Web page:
Lone sailor rescued off Mackay coast tells incredible tale
A HAWAIIAN man who was airlifted from a capsized catamaran at Cape Palmerston by RACQ CQ Rescue today says he had been living on the vessel for three years.
Levi Verwosetan, 29, said during his time at sea he sustained himself by catching and drying fish as well as eating goats, which he chased down across the region's many islands.
"I've just been wandering this coast for the last three years on my boat that I purchased down in Brisbane," he said.
Mr Verwosetan said today was the first time during his three years at sea he had found himself in a spot of bother.
AN RACQ CQ Rescue team picked Mr Verwosetan up about 7am, shortly after he activated his EPIRB (emergency position indicating radio beacon).
Mr Verwosetan spent 12 hours "drifting" in open water before he was airlifted to safety.
"After sunset yesterday I notice the boat slowing down and went out on deck and noticed a hatch cover missing allowing water to come in," Mr Verwosetan said.
"By the time I was able to get out of the cabin and attempt to do anything the hull was already full of water.
"Before I could do anything the boat capsized. It was under a minute."
Unable to activate his EPIRB in the dark, Mr Verwosetan climbed onto the hull and waited.
"I was on there until these gentlemen picked me up this morning (Thursday). I sat in the dingy for most of the night" he said.
Come morning, the Hawaiian native was finally able to activate his EPIRB.
"The rescue was almost instantaneous this morning. If I didn't have the EPIRB I would still be drifting out there," he said.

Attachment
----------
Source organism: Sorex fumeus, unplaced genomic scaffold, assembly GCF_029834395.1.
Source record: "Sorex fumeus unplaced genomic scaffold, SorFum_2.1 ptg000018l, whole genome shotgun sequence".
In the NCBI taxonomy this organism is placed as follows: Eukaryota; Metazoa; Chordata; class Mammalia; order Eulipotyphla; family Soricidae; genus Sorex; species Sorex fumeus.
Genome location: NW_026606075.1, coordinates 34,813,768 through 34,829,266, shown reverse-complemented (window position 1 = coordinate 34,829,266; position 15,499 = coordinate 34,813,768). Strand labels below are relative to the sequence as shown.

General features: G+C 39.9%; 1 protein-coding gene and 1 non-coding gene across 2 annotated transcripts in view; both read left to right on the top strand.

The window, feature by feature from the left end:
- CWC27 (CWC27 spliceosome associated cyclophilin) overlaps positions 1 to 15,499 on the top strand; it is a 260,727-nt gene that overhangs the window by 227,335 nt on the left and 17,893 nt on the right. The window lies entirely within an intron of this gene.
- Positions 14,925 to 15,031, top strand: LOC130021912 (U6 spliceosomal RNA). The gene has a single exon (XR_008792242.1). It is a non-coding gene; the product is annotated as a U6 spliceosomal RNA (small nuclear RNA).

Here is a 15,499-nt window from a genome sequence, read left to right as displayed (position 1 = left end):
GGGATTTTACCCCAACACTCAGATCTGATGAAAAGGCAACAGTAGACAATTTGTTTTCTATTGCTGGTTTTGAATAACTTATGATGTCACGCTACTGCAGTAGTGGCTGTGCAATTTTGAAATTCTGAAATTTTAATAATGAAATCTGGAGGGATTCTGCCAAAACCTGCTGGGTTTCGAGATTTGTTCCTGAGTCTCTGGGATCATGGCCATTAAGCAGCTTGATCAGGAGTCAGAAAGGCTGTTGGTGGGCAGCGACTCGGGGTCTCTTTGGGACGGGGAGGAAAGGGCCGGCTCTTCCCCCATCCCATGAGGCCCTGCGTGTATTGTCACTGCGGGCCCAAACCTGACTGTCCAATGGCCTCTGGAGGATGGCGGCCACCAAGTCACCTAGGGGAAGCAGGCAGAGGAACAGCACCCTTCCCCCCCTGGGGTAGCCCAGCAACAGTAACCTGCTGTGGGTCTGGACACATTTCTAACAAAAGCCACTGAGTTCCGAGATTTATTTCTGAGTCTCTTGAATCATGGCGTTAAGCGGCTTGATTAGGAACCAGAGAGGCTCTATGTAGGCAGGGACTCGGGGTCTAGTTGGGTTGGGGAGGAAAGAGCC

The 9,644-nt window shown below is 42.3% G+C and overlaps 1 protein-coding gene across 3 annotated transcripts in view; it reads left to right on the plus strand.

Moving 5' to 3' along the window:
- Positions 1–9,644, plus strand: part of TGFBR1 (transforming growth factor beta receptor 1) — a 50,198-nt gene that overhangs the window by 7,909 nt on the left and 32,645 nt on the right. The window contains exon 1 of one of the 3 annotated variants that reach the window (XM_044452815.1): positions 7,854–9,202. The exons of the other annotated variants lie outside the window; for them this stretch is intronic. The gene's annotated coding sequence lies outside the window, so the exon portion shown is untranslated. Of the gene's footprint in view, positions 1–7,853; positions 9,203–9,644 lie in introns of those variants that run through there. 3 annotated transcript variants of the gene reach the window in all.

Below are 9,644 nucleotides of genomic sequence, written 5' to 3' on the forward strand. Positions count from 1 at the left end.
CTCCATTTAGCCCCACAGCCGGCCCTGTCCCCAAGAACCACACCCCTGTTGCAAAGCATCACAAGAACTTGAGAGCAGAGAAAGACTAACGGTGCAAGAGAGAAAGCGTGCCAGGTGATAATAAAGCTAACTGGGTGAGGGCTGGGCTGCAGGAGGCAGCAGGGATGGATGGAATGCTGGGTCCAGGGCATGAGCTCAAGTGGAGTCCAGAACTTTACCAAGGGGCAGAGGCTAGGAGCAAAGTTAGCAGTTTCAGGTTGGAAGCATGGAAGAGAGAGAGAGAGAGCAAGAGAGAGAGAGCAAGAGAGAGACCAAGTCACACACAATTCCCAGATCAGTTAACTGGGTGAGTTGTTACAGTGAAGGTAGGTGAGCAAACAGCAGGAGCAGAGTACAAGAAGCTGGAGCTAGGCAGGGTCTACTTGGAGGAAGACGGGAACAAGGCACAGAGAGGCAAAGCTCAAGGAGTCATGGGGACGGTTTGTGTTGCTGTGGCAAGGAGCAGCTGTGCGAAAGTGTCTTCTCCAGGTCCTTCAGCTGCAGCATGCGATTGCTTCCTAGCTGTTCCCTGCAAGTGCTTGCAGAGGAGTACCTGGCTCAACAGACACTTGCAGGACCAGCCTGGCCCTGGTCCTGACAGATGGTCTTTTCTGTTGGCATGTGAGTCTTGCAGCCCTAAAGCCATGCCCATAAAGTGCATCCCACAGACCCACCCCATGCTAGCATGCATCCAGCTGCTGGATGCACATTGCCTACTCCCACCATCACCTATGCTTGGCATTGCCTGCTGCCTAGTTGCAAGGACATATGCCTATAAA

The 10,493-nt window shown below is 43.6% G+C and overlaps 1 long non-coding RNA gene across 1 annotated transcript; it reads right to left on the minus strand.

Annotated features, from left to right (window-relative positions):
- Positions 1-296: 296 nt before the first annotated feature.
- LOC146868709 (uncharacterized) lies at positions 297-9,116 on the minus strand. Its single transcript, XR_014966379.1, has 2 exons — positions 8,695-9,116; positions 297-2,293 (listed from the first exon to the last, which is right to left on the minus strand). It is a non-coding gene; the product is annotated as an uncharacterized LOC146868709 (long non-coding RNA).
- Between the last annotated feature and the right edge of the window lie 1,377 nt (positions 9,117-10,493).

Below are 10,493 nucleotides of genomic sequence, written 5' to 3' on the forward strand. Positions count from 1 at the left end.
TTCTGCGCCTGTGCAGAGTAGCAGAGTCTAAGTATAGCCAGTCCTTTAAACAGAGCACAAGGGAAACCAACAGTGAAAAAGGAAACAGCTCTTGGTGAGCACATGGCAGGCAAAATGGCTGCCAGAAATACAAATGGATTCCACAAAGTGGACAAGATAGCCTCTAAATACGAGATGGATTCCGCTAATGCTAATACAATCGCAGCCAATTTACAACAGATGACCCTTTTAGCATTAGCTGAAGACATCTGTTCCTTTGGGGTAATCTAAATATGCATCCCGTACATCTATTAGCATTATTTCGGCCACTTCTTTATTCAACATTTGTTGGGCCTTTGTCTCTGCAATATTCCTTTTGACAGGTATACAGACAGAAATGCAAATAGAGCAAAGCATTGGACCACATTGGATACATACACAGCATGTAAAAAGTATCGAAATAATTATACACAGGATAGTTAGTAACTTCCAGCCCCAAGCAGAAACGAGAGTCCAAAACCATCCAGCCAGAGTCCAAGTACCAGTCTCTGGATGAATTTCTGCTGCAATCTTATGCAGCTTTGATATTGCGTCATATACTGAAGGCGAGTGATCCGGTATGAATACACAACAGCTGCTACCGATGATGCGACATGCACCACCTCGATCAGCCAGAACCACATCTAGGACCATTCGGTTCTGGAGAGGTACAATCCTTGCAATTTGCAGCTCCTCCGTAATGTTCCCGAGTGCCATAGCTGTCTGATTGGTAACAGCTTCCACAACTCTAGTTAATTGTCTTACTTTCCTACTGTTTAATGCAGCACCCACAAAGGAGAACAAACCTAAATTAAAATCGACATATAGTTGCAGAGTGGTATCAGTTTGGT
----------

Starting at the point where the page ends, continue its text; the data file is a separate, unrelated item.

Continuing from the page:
As well as feeling relief when he spotted the rescue chopper approaching from the horizon, Mr Verwosetan said he was envious of how "fun" the job of his rescuers was.
"I thought 'that looks fun'," he said.
"It looks a lot better than sitting here being cold and wet."
RACQ CQ Rescue crewman Arno Schoonwinkel said the rescue highlighted the importance of boaties obtaining and using EPIRBs.
"It is extremely important to have an EPIRB with you," Mr Schoonwinkel said.
"He was out there for 12 hours. Unfortunately, it did take a while for him to activate it because it was dark - but as soon as it was activated we were there in 20 minutes.
"If you don't have that you could be out there for days.
"it is going to take weeks before someone finds your boat."
Although most would find a drifting at sea for 12 hours a harrowing ordeal, Mr Verwosetan was not phased.
Instead, he was looking forward to getting back out onto the water.
"I still love sailing, I still want to go back," he said.
"If I can retrieve the boat I would love to. But otherwise, I don't know - I will work a bit and get a new one."